3) Oregon's first year of football was played in 1894 with a brutal 4-game schedule consisting of Lewis & Clark, Oregon St., Portland University, and Pacific. The squad was co-coached by Cal Young and J.A. Church and went 1-2-1 on the year, playing Pacific to a thrilling 0-0 tie. The following year, coach Percy Benson led the "Webfoots" to their first undefeated season (4-0). The team outscored opponents 64-8 that year, although 44 of those points came against Oregon State. Wow, what it must have been like to cover college football in the 1800s! Come to think of it, I think Dustin Lapray would've been right at home.
2) In the 1940s, cartoon drawings of "Puddles", the Duck mascot, began to bear a striking resemblance to Donald Duck, so the school's Athletic Director, Leo Harris, parlayed a friendship with a Disney cartoonist into a meeting with Walt Disney himself. Disney granted the University of Oregon permission to use Donald as its sports mascot and finalized the deal with a handshake. In the 1970s, Disney lawyers weren't so sure the handshake held much weight legally and went after the University. The University was able to produce a photo of Walt Disney and Leo Harris wearing matching Oregon jackets featuring the Donald Duck mascot. The lawyers backed off, granting the school more formal permission to continue using Donald's likeness on Oregon sports memorabilia.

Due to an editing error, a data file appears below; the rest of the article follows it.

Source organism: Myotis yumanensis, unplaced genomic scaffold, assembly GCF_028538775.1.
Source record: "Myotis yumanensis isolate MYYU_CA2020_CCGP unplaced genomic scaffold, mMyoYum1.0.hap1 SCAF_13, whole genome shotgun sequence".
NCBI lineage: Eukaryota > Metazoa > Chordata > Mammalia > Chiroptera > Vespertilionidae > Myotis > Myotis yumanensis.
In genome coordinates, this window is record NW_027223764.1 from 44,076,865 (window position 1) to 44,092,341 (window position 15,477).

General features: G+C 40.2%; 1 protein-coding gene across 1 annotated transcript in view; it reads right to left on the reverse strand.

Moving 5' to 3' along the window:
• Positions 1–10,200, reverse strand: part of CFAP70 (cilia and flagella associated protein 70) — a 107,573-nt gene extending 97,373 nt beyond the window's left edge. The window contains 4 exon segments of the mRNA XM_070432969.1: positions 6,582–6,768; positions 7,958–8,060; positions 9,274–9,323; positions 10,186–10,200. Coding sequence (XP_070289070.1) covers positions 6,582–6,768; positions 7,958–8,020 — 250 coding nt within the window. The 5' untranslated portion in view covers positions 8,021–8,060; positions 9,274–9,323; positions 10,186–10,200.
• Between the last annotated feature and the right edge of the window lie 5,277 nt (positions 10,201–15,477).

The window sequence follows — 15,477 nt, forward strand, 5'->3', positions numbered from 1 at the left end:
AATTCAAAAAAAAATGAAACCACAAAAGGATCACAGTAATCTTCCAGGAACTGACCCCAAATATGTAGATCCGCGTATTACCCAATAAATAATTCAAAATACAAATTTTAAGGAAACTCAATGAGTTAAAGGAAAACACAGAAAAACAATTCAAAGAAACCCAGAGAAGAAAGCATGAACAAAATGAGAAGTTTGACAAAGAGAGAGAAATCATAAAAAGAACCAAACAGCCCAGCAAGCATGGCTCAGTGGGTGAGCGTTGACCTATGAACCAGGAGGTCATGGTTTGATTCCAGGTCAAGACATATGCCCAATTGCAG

Facemasks are for pansies.
1) One of Oregon football's most famous alums is Hall of Famer Norm Van Brocklin (pictured above during his salad days). Van Brocklin went 16-5 as the starting QB for the Ducks and was later drafted by the L.A. Rams. He led both the Rams and Philadelphia Eagles to league championships. Van Brocklin was the only quarterback to defeat a Vince Lombardi-led team in a title game. A nine time Pro Bowl selection, Van Brocklin led the NFL in passing three times and in punting twice. He was inducted into the Pro Football Hall of Fame in 1971.
There, now we know a bit more about the Ducks. I hope everybody had fun...but not too much. There will be a test.